Lodi vintners can raise a glass and toast the bipartisan support for a bill that will permanently reduce the excise tax for small wineries.
The effort to reduce the taxes for winemakers follows a bill introduced in 2015 through the Craft Beverage Modernization & Tax Reform Act.
The legislation received strong bipartisan support and a two-year version was later enacted into law as part of comprehensive tax overhaul that went into effect in 2018.
The Tax Reform Act reduced excise taxes for small-to-medium-sized wineries by 55 to 70 percent, according to the Wine Institute.
Wineries were able to claim credits ranging from $.535 and $1 per gallon for the first 750,000 gallons of wine produced, with a possible total value of $451,700 per year for wineries that produce the full 750,000 gallons.
However, when the legislation was written in 2015, it limited the excise tax reductions on a preliminary two-year basis giving the legislature the opportunity to amend the bill every two years.
A new effort has been made on behalf of U.S. Representatives Ron Kind, a Democrat from Wisconsin, and Mike Kelly, a Republican from Pennsylvania. The two introduced legislation in February which would make the tax credit permanent.
The new excise tax reductions would be $1 per gallon on the first 30,000 gallons of wine, 90 cents per gallon on the first 100,000 gallons and 53.5 cents per gallon on the first 620,000 gallons.
“The amendments to the bill would also raise the Alcohol by Volume (ABV) allowed for wines from 14 to 16 percent, which is especially beneficial for Lodi wineries,” said David Phillips, co-owner of Michael David Winery in Lodi. “Because of our climate, most of the wines produced here are over 14 percent ABV. This measure moves the threshold and puts more dollars in the hands of farmers and wineries.”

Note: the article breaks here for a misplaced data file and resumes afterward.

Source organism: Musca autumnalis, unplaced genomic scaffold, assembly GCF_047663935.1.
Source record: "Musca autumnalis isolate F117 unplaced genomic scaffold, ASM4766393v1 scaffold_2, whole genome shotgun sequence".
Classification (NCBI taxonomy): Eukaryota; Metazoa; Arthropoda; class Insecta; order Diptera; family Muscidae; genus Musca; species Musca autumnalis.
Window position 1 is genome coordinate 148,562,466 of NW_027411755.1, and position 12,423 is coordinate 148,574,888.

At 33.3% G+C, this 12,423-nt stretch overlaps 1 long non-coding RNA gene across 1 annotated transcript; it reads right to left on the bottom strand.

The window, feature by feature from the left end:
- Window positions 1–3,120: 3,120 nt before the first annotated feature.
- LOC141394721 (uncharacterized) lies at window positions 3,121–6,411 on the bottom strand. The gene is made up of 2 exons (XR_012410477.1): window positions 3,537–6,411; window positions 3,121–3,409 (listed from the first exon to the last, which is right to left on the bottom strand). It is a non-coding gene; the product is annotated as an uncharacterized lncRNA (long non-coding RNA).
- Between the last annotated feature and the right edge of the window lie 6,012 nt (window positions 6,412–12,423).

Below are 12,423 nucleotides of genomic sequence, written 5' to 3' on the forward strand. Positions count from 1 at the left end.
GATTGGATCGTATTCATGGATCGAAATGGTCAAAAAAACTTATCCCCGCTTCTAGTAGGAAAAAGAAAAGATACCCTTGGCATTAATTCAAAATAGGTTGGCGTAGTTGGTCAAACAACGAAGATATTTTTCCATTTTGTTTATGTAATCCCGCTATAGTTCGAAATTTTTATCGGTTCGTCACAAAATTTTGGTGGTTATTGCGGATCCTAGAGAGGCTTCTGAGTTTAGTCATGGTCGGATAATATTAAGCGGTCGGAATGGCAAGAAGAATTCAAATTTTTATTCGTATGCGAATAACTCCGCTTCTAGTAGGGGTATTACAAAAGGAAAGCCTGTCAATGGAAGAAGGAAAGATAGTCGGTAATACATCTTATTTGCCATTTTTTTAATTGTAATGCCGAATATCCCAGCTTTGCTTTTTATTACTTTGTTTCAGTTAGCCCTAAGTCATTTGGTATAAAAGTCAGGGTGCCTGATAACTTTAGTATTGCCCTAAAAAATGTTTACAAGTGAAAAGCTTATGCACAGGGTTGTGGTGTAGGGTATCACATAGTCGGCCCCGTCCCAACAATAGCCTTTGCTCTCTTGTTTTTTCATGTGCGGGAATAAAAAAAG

Phillips, who sits on the board of the Wine Institute, will attend a meeting in Washington D.C. this May to speak in front of elected officials to help move support in favor of the bill.
“We already have tremendous bipartisan support. We have high hopes that it will pass, and we hope it does because it has been a long process,” Phillips said.
State and federal legislation enacted in recent years has left farmers in a financial bind that has hindered local wineries as they try to compete on a global stage, according to wine grape commissioner Stuart Spencer.
“The tax cut will provide some relief but it does not make up for the increased labor costs and state regulations,” Spencer said.
Spencer believes there is an obvious disconnect felt by wine grape growers and the state legislature, but believes that this excise tax bill could be a step in the right direction for growers.